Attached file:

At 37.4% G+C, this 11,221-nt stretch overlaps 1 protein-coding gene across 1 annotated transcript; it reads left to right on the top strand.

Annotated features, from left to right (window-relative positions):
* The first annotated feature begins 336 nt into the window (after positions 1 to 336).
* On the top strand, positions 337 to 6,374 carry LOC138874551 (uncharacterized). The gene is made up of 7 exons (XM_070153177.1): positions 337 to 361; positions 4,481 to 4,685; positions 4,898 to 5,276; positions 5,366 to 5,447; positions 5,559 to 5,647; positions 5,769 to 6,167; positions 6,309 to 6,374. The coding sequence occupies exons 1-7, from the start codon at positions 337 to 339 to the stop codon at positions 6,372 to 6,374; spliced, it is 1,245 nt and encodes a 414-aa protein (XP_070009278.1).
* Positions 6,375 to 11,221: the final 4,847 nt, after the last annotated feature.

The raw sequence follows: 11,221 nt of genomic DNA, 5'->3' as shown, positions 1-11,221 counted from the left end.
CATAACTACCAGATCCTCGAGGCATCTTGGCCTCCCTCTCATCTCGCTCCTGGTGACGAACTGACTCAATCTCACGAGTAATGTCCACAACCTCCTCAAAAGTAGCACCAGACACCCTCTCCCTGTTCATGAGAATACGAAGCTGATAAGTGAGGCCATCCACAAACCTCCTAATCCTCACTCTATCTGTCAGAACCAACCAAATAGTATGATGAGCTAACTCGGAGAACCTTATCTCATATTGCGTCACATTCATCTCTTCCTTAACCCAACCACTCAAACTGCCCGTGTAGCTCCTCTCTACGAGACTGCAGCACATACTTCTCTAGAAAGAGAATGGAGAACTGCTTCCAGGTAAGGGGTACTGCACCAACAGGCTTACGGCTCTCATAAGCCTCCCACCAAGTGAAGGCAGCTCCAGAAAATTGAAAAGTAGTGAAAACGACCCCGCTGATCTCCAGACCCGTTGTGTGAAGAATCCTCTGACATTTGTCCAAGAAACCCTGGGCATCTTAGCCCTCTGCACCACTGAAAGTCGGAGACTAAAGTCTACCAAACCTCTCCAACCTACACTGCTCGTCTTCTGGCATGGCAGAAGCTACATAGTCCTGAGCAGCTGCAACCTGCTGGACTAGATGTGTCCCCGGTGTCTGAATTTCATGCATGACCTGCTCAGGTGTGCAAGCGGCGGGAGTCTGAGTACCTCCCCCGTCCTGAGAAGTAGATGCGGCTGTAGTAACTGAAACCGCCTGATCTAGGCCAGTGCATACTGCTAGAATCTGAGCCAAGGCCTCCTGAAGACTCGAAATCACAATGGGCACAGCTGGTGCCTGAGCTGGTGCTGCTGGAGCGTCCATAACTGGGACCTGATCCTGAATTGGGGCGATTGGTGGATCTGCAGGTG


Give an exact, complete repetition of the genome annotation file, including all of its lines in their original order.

At 37.4% G+C, this 11,221-nt stretch overlaps 1 protein-coding gene across 1 annotated transcript; it reads left to right on the top strand.

Annotated features, from left to right (window-relative positions):
* The first annotated feature begins 336 nt into the window (after positions 1 to 336).
* On the top strand, positions 337 to 6,374 carry LOC138874551 (uncharacterized). The gene is made up of 7 exons (XM_070153177.1): positions 337 to 361; positions 4,481 to 4,685; positions 4,898 to 5,276; positions 5,366 to 5,447; positions 5,559 to 5,647; positions 5,769 to 6,167; positions 6,309 to 6,374. The coding sequence occupies exons 1-7, from the start codon at positions 337 to 339 to the stop codon at positions 6,372 to 6,374; spliced, it is 1,245 nt and encodes a 414-aa protein (XP_070009278.1).
* Positions 6,375 to 11,221: the final 4,847 nt, after the last annotated feature.

The raw sequence follows: 11,221 nt of genomic DNA, 5'->3' as shown, positions 1-11,221 counted from the left end.
CATAACTACCAGATCCTCGAGGCATCTTGGCCTCCCTCTCATCTCGCTCCTGGTGACGAACTGACTCAATCTCACGAGTAATGTCCACAACCTCCTCAAAAGTAGCACCAGACACCCTCTCCCTGTTCATGAGAATACGAAGCTGATAAGTGAGGCCATCCACAAACCTCCTAATCCTCACTCTATCTGTCAGAACCAACCAAATAGTATGATGAGCTAACTCGGAGAACCTTATCTCATATTGCGTCACATTCATCTCTTCCTTAACCCAACCACTCAAACTGCCCGTGTAGCTCCTCTCTACGAGACTGCAGCACATACTTCTCTAGAAAGAGAATGGAGAACTGCTTCCAGGTAAGGGGTACTGCACCAACAGGCTTACGGCTCTCATAAGCCTCCCACCAAGTGAAGGCAGCTCCAGAAAATTGAAAAGTAGTGAAAACGACCCCGCTGATCTCCAGACCCGTTGTGTGAAGAATCCTCTGACATTTGTCCAAGAAACCCTGGGCATCTTAGCCCTCTGCACCACTGAAAGTCGGAGACTAAAGTCTACCAAACCTCTCCAACCTACACTGCTCGTCTTCTGGCATGGCAGAAGCTACATAGTCCTGAGCAGCTGCAACCTGCTGGACTAGATGTGTCCCCGGTGTCTGAATTTCATGCATGACCTGCTCAGGTGTGCAAGCGGCGGGAGTCTGAGTACCTCCCCCGTCCTGAGAAGTAGATGCGGCTGTAGTAACTGAAACCGCCTGATCTAGGCCAGTGCATACTGCTAGAATCTGAGCCAAGGCCTCCTGAAGACTCGAAATCACAATGGGCACAGCTGGTGCCTGAGCTGGTGCTGCTGGAGCGTCCATAACTGGGACCTGATCCTGAATTGGGGCGATTGGTGGATCTGCAGGTG